Hayward trunk or treat event encourages autism acceptance


Kali Persall,
Managing Editor

Ghouls, goblins and Mickey Mouse flocked to John Muir Elementary School in Hayward last Saturday to partake in a unique Trunk or Treat event geared toward special needs kids and their families.

Cars adorned with spider webs and Halloween decorations opened their trunks to offer candy, treats and games to costumed attendees. Local organizations like the Hayward Promise, Brews and Brats, Snappy’s Cafe, Made in Hayward and Autism Army volunteered, sponsored and participated in the event, which drew a crowd of around 500, according to Ria Lancaster, a parent of a child with autism and organizer of the event.

Lancaster said she wanted to provide a place where kids diagnosed with Autism Spectrum Disorder could feel comfortable and accepted and where parents could network and support each other. Her inspiration was her seven-year-old son, Balian, who was diagnosed with autism in 2013.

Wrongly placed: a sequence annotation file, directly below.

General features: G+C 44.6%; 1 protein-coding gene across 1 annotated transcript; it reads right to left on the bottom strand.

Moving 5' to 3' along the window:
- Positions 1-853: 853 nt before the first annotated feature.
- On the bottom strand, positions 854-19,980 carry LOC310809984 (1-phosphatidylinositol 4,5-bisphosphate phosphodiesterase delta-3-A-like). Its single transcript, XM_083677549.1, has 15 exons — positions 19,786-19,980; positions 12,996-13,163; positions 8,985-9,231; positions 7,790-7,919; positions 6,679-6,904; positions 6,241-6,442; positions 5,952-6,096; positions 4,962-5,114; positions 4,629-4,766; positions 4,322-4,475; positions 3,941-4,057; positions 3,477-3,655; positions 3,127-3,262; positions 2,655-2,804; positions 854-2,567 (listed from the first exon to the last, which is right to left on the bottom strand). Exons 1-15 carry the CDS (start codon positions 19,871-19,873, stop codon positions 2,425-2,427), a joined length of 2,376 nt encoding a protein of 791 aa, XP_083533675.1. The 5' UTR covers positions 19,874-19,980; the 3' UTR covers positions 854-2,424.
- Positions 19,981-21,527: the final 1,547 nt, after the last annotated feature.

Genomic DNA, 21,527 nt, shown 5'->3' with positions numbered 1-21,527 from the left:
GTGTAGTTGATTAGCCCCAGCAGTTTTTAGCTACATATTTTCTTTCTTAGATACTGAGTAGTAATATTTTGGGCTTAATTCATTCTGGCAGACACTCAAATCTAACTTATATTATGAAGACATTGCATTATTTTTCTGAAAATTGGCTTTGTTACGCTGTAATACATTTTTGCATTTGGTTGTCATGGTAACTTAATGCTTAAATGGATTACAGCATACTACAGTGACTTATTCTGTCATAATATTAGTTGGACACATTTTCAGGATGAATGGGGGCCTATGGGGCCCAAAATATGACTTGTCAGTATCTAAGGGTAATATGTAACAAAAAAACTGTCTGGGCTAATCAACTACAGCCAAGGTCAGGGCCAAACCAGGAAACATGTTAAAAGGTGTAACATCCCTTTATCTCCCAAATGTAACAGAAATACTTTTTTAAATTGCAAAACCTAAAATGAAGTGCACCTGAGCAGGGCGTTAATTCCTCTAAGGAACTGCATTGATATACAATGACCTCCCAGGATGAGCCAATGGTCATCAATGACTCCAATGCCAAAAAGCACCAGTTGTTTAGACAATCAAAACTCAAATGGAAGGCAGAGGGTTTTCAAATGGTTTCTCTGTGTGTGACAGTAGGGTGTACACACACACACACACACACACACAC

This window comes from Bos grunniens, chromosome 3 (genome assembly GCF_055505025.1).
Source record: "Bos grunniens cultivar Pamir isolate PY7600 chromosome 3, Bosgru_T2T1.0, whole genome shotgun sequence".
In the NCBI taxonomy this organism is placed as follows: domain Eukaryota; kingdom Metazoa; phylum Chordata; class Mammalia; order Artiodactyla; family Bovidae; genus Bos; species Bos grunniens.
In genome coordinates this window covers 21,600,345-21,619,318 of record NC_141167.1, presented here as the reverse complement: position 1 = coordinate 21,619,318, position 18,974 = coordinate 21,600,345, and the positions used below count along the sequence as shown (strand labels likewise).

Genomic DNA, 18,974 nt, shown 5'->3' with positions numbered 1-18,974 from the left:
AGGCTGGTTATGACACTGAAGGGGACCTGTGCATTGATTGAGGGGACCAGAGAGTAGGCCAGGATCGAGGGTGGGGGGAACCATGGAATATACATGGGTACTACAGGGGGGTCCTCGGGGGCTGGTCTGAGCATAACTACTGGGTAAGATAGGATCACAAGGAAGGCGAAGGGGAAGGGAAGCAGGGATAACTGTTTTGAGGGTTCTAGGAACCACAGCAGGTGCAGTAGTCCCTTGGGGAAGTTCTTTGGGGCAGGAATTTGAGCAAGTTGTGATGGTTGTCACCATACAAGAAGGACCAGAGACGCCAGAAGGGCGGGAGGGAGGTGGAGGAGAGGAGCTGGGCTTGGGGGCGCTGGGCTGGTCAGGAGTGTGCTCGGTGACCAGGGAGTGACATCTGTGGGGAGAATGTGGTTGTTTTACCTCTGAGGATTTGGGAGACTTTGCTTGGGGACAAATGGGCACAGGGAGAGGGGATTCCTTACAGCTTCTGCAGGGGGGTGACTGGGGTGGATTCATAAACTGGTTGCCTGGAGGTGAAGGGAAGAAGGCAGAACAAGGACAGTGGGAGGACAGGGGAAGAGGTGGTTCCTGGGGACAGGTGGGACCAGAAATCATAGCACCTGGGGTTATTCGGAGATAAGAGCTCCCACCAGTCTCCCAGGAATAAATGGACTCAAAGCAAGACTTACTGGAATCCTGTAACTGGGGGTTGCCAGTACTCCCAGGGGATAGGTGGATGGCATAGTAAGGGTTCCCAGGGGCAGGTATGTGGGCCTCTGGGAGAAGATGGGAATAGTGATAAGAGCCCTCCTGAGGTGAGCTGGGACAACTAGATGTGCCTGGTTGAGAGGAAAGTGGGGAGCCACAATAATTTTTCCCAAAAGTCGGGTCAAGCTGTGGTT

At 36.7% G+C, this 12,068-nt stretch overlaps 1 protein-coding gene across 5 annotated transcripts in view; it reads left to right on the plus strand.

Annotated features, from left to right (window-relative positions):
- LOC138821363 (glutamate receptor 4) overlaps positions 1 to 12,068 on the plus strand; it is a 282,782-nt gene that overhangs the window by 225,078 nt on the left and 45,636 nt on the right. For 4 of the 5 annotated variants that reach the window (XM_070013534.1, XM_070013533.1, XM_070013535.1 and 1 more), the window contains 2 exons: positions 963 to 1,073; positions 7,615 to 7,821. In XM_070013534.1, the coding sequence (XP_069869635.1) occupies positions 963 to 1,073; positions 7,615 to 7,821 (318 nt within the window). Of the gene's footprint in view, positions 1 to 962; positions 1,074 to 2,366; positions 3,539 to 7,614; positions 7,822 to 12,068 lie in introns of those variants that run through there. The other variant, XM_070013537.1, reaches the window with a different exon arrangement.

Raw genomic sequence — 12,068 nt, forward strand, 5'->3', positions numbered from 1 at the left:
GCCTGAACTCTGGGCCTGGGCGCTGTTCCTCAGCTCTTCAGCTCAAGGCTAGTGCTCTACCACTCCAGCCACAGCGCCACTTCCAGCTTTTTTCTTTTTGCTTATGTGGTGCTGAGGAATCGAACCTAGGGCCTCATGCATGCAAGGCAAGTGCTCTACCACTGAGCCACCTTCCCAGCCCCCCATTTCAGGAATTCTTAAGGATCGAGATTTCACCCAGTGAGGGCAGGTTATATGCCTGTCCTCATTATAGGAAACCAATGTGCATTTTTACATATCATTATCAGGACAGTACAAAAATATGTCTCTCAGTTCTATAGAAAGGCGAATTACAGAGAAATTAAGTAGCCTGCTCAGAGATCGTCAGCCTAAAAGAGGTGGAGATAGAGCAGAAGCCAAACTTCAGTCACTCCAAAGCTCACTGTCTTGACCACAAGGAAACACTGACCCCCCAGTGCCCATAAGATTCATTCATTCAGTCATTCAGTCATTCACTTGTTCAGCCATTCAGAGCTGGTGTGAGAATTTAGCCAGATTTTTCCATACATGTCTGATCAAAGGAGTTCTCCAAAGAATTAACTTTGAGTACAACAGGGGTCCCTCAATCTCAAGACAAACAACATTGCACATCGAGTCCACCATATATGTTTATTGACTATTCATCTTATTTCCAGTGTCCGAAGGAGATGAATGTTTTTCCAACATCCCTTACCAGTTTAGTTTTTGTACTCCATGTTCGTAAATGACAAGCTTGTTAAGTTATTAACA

Lancaster said she and her husband first noticed something different about Balian when he was about two and a half years old. At 19-20 months, he had been able to list all the letters of the alphabet and numbers up to 20 and his speech was considered advanced. A few months later, however, his speech became delayed and it became increasingly difficult for him to make eye contact.

According to the Center for Disease Control, one in 68 children have been diagnosed with autism. While some cases are identified as early as age two, most are not until after age four and children can exhibit a wide range of symptoms that vary in severity. About 44 percent of children who are diagnosed have tested with average to above average intellectual abilities.

When people hear the word “autistic,” many picture a child with severe social problems that doesn’t like to be touched and can’t connect well with others, but Lancaster said this isn’t the case with Balian. “Balian is really affectionate,” she explained. “He’s sensory seeking” and is drawn to clothes that have different textures. “When people see him he may not come across as special needs.” However he still faces a unique set of challenges that classify him as mild to moderate on the autism spectrum.